Make Your Own Butter - More delicious than any butter you ever bought at the grocery store. Spread some on warm bread for a heavenly treat.
Okay. I know there's a less than zero chance that anyone who reads this blog is ever going to make their own butter. I also already know that you think I'm totally crazy for doing it, too, so please don't feel that you have to comment on that :-) Thank you very much.
It was just one of those things I'd never done and I wanted to see if I could do it. You understand, right?
And let me tell you something...you have never, ever tasted butter that tastes like this! Oh. My. Gracious. Goodness. It's so much sweeter, so much butterier than any butter I've ever had. And it only took about ten minutes from start to finish.
So, some weekend when you have nothing else to do, buy a quart of heavy cream and make yourself some real, true butter. Then spread it on some lovely warm bread. You'll absolutely love it!
How to Make Your Own Butter
You'll need cream that is at least 30% butterfat, or heavy whipping cream. I couldn't actually find the percentage of butterfat on any of the cartons of cream at my grocery store so I just had to trust that this heavy whipping cream would do the trick.
Ripen the cream by letting it stand at room temperature for 4 to 6 hours. It will thicken and become mildly sour. This helps to give the butter a mild, good taste. Cool the cream again in your refrigerator for about an hour.
Pour the cream into a large electric mixer bowl. Add a few drops of yellow food coloring, if desired. I used six drops and that was just a bit too much. Probably four would have been just right.
Beat at high speed until flecks of butter begin to form. This will start to happen when it has passed the "whipped cream" stage. Just keep watching and you'll see it start to separate.
Turn the mixer to low speed until the butter separates from the milk. Watch to keep the spattering to a minimum. Scrape down the sides of the bowl with a spatula as the cream whips.
You'll definitely know when it separates. All the butter will clump together and mass around the beater or whisk.
Once the butter has separated from the milk, strain off the buttermilk. The buttermilk is what's left when the butter separates out from the cream. Don't throw that away, though! It's great for making biscuits or pancakes, or anything that uses buttermilk.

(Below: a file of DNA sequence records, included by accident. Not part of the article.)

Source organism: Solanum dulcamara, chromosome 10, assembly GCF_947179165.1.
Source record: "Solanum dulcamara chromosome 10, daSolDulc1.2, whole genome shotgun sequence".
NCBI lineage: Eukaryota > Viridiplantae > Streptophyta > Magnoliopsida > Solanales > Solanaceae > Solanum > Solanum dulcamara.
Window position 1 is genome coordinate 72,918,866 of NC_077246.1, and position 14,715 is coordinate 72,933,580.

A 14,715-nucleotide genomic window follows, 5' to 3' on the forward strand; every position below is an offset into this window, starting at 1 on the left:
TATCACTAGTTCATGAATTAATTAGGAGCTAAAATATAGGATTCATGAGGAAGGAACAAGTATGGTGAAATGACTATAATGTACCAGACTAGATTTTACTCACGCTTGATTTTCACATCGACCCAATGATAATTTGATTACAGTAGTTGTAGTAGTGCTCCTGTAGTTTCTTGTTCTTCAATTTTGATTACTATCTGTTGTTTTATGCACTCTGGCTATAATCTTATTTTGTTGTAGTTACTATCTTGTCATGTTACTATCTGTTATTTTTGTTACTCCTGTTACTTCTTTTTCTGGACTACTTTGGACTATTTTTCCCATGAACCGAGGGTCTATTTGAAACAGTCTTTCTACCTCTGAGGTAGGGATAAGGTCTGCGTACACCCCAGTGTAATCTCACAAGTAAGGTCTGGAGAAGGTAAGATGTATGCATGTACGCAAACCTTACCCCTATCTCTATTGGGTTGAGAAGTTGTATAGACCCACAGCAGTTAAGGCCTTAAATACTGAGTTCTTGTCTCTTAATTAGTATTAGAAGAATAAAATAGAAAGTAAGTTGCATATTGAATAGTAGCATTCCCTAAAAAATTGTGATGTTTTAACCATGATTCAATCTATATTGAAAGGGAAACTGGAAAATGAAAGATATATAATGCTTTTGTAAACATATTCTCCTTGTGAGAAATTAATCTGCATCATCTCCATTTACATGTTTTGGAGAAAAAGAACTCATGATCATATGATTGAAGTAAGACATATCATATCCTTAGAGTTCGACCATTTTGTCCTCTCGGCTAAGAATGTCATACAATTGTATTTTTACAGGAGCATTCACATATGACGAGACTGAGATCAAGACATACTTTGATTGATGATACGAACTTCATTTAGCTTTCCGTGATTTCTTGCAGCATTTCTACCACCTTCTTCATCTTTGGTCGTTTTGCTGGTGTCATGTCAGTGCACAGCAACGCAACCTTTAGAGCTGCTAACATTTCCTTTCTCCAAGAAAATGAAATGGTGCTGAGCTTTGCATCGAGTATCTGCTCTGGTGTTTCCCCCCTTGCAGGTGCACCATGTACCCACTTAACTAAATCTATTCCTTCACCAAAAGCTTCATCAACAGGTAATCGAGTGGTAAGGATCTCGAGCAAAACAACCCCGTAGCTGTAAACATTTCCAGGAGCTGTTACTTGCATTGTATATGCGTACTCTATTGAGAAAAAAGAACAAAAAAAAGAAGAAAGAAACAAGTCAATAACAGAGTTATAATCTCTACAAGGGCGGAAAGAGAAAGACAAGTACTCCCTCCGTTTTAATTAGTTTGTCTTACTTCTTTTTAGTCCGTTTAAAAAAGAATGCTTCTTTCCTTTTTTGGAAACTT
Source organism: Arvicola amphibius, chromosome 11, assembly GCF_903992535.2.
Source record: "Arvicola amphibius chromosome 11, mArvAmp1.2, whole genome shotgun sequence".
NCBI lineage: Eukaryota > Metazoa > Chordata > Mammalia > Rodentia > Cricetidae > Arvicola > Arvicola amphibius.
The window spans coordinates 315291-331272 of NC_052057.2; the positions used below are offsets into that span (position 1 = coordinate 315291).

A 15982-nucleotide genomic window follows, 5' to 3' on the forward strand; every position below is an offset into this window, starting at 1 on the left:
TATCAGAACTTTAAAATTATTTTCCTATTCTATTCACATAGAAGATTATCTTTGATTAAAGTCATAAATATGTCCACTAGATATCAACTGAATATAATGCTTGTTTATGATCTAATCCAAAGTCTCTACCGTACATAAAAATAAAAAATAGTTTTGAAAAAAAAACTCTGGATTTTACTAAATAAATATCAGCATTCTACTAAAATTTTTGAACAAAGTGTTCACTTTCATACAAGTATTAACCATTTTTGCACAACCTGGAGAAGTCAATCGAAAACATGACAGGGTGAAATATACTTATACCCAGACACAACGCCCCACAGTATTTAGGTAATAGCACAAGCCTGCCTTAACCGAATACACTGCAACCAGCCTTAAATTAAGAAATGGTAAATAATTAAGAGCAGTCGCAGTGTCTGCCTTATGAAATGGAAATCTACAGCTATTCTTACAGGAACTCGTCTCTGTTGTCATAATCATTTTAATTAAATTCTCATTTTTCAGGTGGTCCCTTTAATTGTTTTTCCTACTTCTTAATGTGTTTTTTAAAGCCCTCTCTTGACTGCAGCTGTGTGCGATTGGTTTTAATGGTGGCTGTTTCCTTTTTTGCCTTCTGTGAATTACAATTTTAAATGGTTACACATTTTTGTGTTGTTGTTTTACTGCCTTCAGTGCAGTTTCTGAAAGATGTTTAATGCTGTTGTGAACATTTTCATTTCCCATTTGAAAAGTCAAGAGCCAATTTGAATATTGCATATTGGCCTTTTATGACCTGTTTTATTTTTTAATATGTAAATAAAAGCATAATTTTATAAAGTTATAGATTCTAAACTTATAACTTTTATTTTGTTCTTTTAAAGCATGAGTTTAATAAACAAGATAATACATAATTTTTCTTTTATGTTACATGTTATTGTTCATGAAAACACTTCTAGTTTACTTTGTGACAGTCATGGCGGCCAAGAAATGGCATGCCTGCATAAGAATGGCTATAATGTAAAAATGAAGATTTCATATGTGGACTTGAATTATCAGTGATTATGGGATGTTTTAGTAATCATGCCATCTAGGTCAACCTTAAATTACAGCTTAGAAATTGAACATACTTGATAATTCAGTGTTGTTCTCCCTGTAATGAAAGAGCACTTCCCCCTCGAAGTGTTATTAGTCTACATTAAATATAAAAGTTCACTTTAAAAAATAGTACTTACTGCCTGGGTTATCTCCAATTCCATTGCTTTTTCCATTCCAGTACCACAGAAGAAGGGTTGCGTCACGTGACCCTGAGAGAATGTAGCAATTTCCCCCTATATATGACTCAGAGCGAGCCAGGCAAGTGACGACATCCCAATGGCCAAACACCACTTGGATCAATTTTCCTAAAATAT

Now, "wash" the butter either by hand under cold, running water or in the mixer.
If washing by hand, gather the butter into a mass in your hands and "knead" it very gently under cold running water until the water runs clear. You really have to get out all of the buttermilk that was caught up with the butter. It will make your butter go bad much more quickly if you don't.
If using the mixer, place the butter back in the bowl and add cold water, about as much as there was buttermilk. Let the mixer run at its lowest speed. Pour off the water; repeat.
Add a scant tablespoon of salt and let the beater mix it into the butter. Remove the beater(s), scrape off the butter with a spatula, and work out any remaining water with a spatula by pressing the butter against the side of the bowl. Be sure to work out all of the water.
Mold the butter in a butter press or empty it into a container with a tightly fitting lid. I put mine in a vintage 1950's refrigerator box. I just somehow felt that was the most appropriate container I had for storing homemade butter! The liquid in the jar is the buttermilk I strained out earlier.
Store the butter and buttermilk in the refrigerator. One quart of cream makes about one pound of butter, although it depends on how heavy the cream is.
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How to Make Your Own Butter
- 2 pints heavy cream (1 quart)
- 1 tablespoon salt optional
- 4 drops yellow food coloring optional
- Ripen the cream by letting it stand at room temperature for 4 to 6 hours. It will thicken and become mildly sour. This helps to give the butter a mild, good taste. Cool cream again in refrigerator for about an hour.
- Pour cream into large electric mixer bowl. Add a few drops of yellow food coloring, if desired. Beat at high speed until flecks of butter begin ro form. Then turn to low speed until butter separates from milk. Watch to keep the spattering to a minimum. Scrape down the sides of the bowl with a spatula as the cream whips.
- Pour off buttermilk.
- Now, “wash” the butter either by hand under cold, running water or in the mixer. If washing by hand, gather the butter into a mass in your hands and “knead” it gently under running water until the water runs clear. If using the mixer, place the butter back in the bowl and add cold water, about as much as there was buttermilk. Let beater run at lowest speed. Pour off water; repeat.
- Add a scant tablespoon of salt. Let beater mix it into butter. Remove beaters, scrape off butter with spatula and work out any remaining water with a spatula by pressing butter against side of bowl. Be sure to work out all of the water.
- Mold butter in a butter press or empty it into a container with a tightly fitting lid. Store in refrigerator. One quart cream makes about 1 pound butter, although it depends on how heavy the cream is. One serving = 1 tablespoon.
Nutrition information is calculated by software based on the ingredients in each recipe. It is an estimate only and is provided for informational purposes. You should consult your health care provider or a registered dietitian if precise nutrition calculations are needed for health reasons.